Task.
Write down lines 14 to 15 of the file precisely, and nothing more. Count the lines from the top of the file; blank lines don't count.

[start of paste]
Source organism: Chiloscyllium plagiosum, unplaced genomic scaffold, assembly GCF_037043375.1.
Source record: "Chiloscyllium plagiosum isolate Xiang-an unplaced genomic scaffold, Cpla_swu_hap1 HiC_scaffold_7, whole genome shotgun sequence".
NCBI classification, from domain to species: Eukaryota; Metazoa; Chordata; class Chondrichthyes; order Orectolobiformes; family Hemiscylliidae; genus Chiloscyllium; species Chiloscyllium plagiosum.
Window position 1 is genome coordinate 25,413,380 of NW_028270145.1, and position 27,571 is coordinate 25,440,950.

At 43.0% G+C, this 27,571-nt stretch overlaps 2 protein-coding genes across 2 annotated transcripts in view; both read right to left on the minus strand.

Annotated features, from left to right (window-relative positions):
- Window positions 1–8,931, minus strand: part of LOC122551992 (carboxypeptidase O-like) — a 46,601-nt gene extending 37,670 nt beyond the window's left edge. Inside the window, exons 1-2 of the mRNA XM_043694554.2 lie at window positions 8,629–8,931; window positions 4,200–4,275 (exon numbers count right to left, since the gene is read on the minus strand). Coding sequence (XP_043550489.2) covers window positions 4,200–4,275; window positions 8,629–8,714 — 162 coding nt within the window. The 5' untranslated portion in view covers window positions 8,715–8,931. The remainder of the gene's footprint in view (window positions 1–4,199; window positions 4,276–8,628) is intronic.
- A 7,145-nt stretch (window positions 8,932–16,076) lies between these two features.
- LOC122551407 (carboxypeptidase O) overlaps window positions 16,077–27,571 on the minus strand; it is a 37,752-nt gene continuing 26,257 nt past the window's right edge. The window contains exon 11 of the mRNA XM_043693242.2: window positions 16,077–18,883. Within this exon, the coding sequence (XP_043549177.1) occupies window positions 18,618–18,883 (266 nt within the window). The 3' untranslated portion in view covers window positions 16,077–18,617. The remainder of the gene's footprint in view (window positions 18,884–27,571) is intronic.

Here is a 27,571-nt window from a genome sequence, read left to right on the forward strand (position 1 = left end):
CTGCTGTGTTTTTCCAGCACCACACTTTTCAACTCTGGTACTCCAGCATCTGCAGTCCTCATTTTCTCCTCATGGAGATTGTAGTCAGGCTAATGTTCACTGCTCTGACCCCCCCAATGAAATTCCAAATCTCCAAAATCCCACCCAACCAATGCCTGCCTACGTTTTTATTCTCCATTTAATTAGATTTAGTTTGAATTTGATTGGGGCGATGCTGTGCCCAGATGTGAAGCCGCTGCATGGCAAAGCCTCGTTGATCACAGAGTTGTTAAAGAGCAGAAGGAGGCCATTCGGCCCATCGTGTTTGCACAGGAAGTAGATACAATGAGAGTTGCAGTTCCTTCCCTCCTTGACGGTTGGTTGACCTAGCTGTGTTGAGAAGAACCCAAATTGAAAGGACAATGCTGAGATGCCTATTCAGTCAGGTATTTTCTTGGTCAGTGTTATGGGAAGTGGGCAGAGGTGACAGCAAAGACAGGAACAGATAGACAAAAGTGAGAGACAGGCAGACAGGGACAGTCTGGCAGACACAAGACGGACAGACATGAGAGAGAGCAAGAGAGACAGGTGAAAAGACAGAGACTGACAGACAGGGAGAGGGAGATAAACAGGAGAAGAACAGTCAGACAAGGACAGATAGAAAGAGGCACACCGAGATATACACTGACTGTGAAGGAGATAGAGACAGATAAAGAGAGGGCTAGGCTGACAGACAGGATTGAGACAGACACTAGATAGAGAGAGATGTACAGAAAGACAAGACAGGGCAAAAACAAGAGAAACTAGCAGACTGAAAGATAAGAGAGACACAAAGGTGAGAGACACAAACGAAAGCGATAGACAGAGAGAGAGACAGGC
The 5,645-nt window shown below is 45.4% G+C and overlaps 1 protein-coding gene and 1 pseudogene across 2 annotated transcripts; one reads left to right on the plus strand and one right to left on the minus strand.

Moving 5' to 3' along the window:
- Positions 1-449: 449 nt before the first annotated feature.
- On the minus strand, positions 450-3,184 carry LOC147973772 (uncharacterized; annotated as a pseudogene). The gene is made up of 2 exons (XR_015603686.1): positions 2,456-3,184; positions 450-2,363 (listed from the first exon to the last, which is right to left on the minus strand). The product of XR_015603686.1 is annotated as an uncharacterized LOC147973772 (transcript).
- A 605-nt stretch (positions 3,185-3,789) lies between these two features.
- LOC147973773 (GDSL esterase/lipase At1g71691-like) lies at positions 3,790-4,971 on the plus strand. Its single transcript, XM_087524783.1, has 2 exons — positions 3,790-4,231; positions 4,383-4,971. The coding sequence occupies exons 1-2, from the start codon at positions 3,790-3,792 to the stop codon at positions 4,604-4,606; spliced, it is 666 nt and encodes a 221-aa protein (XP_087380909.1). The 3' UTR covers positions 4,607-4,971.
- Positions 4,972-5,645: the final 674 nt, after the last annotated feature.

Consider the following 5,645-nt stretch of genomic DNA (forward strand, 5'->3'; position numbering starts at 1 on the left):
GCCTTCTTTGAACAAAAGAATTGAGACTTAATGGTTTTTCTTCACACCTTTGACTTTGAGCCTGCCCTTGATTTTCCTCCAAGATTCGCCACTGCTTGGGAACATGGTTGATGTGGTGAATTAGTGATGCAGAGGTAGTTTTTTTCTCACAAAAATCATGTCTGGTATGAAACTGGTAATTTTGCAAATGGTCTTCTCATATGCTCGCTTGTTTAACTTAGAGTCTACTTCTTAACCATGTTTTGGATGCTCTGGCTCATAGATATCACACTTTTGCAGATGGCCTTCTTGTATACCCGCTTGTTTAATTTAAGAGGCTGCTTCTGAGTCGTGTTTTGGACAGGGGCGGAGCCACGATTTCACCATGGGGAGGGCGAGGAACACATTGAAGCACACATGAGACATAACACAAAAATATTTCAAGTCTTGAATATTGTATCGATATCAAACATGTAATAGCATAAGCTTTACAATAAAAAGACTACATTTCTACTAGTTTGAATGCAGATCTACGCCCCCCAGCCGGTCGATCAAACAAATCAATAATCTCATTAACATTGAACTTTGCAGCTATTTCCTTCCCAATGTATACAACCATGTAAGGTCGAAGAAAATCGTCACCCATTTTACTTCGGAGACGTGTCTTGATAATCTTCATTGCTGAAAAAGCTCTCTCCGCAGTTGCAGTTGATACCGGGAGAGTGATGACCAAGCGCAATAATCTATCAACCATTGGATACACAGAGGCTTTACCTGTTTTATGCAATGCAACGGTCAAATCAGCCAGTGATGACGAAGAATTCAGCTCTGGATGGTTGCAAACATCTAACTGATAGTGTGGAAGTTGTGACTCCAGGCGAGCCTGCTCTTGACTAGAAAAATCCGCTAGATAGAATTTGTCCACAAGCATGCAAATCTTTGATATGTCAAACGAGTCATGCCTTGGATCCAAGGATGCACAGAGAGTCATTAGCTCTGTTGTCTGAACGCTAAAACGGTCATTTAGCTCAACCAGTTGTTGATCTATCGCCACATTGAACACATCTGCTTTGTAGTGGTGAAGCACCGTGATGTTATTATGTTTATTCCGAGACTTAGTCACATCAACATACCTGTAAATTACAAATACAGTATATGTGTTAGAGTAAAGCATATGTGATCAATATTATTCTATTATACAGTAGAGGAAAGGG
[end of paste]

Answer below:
- Positions 1-449: 449 nt before the first annotated feature.
- On the minus strand, positions 450-3,184 carry LOC147973772 (uncharacterized; annotated as a pseudogene). The gene is made up of 2 exons (XR_015603686.1): positions 2,456-3,184; positions 450-2,363 (listed from the first exon to the last, which is right to left on the minus strand). The product of XR_015603686.1 is annotated as an uncharacterized LOC147973772 (transcript).